If you go on the Georgia men's website and click on schedule, the Wendy's Charleston Shootout is no where to be found. At least not as of March 1 (see below), despite that being the date of the final round of the tournament at the Links at Stono Ferry in Charleston, S.C.
Apparently, the Bulldogs added the event within the last few weeks, a rained-out final round from the fall and another available play date making the start possible. Georgia then proceeding to run away with the title, shooting a 18-under 846 to beat the College of Charleston by 20 strokes.
"We're excited about getting this opportunity to play," Georgia coach Chris Haack said in a press release prior to the tournament. "This time of year, you want to get in as much playing time as possible to get ready for the championship events in April, May and June. This tournament will allow to stay sharp and work on some things at the same time."
My guess is what Haack is more excited about is the fact that the victory in the 15-team event gave Georgia 14 Ws to add to its win-loss record, providing some breathing room for a squad that was 37-27-3 after its T-6 finish in Puerto Rico last month. With three high-profile starts between now and the SEC Championship remaining on the Bulldogs' schedule (Southern Highlands, Linger Longer and Morris Williams) concerns that Georgia might be a bit too close to the wrong side of the ".500 rule" and risked being ineligible for the NCAA postseason no doubt had begun to make a few people in Athens a little bit nervous.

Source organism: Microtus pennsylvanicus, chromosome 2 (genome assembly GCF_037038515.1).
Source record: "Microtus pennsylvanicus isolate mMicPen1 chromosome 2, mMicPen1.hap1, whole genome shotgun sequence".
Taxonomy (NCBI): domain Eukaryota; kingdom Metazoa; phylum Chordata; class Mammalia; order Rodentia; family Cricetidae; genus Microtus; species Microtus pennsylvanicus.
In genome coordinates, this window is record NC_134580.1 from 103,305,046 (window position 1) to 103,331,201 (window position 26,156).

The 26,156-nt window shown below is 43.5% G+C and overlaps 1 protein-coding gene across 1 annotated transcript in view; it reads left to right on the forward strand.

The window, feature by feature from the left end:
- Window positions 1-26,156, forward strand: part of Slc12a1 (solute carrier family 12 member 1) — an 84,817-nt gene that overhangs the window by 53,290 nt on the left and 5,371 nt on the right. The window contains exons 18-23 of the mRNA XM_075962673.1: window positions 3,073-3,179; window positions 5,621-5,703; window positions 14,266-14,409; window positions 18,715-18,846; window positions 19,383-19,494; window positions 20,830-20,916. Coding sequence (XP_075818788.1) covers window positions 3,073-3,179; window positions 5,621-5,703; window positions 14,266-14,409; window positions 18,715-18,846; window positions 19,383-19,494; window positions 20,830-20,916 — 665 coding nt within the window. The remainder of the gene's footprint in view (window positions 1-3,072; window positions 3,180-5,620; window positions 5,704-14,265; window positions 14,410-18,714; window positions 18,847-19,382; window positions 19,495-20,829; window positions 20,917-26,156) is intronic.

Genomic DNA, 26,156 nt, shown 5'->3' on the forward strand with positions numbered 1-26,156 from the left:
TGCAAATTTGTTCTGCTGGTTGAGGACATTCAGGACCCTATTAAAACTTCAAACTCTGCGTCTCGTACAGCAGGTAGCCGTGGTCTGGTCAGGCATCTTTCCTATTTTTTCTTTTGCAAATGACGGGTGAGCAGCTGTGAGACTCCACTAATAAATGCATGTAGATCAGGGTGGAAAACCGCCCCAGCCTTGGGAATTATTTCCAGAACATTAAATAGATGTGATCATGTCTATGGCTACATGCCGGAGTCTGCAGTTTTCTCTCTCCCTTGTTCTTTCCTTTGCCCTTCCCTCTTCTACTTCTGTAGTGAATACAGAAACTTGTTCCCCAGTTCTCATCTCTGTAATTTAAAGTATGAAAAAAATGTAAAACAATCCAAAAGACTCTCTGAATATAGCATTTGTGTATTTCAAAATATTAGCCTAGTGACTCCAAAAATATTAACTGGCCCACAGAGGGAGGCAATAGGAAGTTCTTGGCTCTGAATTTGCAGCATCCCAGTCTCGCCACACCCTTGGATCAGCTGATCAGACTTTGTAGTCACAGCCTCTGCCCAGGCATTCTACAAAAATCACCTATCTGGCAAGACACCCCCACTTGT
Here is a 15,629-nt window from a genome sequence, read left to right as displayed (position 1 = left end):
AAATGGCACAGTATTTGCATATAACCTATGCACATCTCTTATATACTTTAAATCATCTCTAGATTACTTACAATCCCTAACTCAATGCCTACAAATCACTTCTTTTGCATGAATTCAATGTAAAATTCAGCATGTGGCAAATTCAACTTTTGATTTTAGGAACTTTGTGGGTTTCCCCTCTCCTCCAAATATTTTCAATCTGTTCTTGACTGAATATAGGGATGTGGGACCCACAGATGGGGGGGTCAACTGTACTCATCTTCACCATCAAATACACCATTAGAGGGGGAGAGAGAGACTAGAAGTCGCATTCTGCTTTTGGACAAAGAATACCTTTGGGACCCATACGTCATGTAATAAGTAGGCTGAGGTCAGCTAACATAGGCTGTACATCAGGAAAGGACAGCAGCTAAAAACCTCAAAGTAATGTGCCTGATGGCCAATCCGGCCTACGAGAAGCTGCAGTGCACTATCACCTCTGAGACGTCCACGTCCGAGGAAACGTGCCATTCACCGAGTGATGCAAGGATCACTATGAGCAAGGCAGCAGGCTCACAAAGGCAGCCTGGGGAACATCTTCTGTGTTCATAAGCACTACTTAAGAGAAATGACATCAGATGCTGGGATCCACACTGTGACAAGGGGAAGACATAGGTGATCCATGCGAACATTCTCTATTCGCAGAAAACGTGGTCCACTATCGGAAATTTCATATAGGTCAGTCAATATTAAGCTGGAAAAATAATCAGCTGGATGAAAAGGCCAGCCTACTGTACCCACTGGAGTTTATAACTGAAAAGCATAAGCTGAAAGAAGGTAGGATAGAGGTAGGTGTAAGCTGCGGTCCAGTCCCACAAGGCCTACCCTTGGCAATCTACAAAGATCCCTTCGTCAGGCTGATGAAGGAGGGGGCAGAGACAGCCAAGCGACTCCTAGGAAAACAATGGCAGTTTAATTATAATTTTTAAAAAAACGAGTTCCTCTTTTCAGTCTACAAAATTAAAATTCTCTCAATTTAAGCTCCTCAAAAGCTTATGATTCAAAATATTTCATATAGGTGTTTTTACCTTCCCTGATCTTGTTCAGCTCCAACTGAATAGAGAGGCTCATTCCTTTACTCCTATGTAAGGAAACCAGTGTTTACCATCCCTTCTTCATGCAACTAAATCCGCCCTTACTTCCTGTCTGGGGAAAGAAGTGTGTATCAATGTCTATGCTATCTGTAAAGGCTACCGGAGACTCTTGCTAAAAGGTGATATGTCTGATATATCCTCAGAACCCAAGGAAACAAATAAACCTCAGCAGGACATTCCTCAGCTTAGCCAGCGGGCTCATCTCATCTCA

Playing in a tournament with a field that consists of just one other BCS conference school (and that being Maryland of the ACC, not the league's top squad) is something we've seen a variety of big-name programs do in the last few years in an attempt to make sure they don't get caught by the ".500 rule." I don't have a problem with that necessarily, provided that the event was on a school's schedule from the start of the season or the semester. That's what the rule was actually designed to do, help low-profile schools be able to schedule more highly ranked schools and get a chance to see how they stack up.
In this case, however, the event was added mid-season, when Georgia knew that their so-so win-loss record might make things a bit dicey come April. Maybe it's just me, but something just doesn't feel right about that.